I recently received a request for information on a tree I am working on for a friend on Ancestry.com. The person was requesting information on a woman named Olieva Evans. The family story on Olieva is that she was full blooded Cherokee. Adopted. Possible mother named Sara Turner who may have married a Doc Evans.
This person insisted over a few email conversations that they checked the Dawes Rolls front and backwards, up, down and sideways for Sara Turner and she is listed many times under many different names. I was also told that Sara is listed in the 1890s as being in her 30s. Ummmm really?
Let’s look at some facts. Olieva was born 15 June 1818 in Ohio. Married John E. Cunningham 27 Dec 1840 in Ohio. Died 31 Jul 1889 in Missouri. If Olieva was born in 1818, that would mean her mother Sara Turner would have been born around 1800 or just before. How could she possibly be in her 30s in the late 1890s? Sara would have been in her 90s if she was even still alive.
The Dawes enrollment began in 1893. Olieva had died by that time. I am assuming her mother had died prior to this also. None of Olieva’s children appear in the Dawes Rolls.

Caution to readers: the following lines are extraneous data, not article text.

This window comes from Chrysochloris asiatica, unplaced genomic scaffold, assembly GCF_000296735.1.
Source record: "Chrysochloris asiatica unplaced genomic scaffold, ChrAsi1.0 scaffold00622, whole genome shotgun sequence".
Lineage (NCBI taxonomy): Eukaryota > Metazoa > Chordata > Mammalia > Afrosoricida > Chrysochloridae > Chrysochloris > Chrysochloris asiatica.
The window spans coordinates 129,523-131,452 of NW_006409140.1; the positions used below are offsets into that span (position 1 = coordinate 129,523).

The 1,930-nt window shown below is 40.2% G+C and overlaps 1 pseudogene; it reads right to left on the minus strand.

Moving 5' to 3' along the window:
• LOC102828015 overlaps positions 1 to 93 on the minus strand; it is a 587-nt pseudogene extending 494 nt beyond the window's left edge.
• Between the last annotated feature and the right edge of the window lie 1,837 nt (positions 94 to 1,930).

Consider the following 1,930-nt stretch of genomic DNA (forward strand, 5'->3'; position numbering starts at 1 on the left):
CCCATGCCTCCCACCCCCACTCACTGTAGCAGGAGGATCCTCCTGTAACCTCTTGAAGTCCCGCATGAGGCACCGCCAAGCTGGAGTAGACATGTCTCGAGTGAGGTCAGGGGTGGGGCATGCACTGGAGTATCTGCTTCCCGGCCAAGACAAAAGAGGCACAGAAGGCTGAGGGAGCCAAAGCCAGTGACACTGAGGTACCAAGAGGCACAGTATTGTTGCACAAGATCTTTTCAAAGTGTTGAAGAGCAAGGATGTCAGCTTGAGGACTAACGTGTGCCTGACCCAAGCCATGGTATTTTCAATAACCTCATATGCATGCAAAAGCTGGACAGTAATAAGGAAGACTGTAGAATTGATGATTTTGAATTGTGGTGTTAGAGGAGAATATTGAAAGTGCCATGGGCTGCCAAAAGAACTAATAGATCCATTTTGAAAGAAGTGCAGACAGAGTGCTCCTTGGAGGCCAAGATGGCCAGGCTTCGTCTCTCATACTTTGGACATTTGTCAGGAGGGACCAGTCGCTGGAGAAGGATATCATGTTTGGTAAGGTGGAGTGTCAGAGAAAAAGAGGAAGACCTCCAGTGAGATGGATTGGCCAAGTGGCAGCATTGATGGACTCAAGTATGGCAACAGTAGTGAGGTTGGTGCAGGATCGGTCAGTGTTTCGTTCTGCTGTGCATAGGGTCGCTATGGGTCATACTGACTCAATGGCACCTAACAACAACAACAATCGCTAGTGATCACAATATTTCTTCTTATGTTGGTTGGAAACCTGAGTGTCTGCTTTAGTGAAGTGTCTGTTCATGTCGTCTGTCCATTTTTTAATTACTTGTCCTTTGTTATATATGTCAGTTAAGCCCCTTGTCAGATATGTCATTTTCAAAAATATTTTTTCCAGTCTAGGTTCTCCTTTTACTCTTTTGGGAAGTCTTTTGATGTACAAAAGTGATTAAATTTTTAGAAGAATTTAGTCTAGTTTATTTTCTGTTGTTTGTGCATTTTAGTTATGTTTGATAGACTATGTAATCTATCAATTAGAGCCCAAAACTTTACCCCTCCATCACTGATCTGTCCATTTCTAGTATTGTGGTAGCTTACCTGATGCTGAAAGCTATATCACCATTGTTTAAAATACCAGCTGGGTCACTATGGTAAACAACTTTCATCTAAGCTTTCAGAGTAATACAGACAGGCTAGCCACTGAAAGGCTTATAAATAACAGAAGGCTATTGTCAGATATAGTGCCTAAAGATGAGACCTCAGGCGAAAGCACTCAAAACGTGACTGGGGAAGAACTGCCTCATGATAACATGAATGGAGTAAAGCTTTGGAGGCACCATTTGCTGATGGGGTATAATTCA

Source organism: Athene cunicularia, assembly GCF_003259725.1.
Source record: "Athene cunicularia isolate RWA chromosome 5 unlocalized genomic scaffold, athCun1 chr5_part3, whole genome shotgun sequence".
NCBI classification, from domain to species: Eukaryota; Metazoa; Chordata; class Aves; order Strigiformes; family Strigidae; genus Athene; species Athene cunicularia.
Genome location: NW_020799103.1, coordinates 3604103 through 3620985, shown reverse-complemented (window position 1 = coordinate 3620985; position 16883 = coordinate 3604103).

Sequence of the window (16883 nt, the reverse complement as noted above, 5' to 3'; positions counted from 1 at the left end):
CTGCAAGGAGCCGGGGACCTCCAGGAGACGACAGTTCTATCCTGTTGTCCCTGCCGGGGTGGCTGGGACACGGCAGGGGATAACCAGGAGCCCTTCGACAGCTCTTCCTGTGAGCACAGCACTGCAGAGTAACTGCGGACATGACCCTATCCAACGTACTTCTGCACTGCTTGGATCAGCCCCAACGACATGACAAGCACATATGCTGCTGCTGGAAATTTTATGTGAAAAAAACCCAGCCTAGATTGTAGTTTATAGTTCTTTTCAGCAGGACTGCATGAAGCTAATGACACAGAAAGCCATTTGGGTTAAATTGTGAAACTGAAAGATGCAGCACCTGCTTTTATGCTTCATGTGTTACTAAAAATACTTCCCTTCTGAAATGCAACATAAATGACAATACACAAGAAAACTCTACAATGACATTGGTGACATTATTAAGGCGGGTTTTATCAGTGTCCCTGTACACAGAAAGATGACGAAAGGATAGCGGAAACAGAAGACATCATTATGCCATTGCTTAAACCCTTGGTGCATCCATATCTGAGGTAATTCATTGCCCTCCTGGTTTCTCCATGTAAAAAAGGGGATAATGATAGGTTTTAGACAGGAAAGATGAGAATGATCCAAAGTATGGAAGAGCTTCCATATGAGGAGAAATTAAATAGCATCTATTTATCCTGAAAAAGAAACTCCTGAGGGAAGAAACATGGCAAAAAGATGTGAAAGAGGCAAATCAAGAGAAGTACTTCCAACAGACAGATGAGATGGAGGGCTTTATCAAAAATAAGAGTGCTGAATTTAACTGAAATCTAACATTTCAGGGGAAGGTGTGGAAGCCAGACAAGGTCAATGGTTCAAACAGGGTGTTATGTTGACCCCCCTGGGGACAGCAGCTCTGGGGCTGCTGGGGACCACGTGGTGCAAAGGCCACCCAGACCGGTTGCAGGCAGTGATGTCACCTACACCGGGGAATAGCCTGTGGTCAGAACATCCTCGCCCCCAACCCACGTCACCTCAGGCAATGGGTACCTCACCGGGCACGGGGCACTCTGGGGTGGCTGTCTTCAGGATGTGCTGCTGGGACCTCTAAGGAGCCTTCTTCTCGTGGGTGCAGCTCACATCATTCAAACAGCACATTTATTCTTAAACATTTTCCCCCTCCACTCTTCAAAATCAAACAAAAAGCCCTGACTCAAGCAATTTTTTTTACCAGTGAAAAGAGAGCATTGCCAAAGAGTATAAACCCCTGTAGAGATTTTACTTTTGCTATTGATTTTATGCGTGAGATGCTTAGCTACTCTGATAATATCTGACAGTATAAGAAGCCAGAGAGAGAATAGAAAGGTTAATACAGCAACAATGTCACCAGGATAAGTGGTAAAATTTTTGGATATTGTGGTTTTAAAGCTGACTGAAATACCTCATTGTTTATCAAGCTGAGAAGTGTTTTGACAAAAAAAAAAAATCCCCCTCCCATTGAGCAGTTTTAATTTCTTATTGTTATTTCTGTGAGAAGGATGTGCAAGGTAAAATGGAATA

Now, I am no expert on Indian ancestry or the Dawes Rolls but from what I understand about the Rolls is that if you were part of one of the Five Civilized Tribes during and after 1893, you had the option to register with the Dawes Commission and receive land. There is no documentation for Olieva’s family or children indicating they were involved with any Indian tribe ever. Now, if someone has information proving otherwise, I would love to see it so please let me know.
The point of this post is to look at the names of the individuals you are searching for. Look at their dates. A person who was born about 1800 could not have been in their 30s in the 1890s. Just because someone has the same name does not make them the person you are looking for. Gather other facts to establish some level of proof or possibility. Do not tell me that this Sara Turner on the Dawes Rolls is the one you seek. It is very clear it is not. Show me some proof of this family being on the Rolls or stop telling me they are.Tweet
22 Feb 2011 Leave a Comment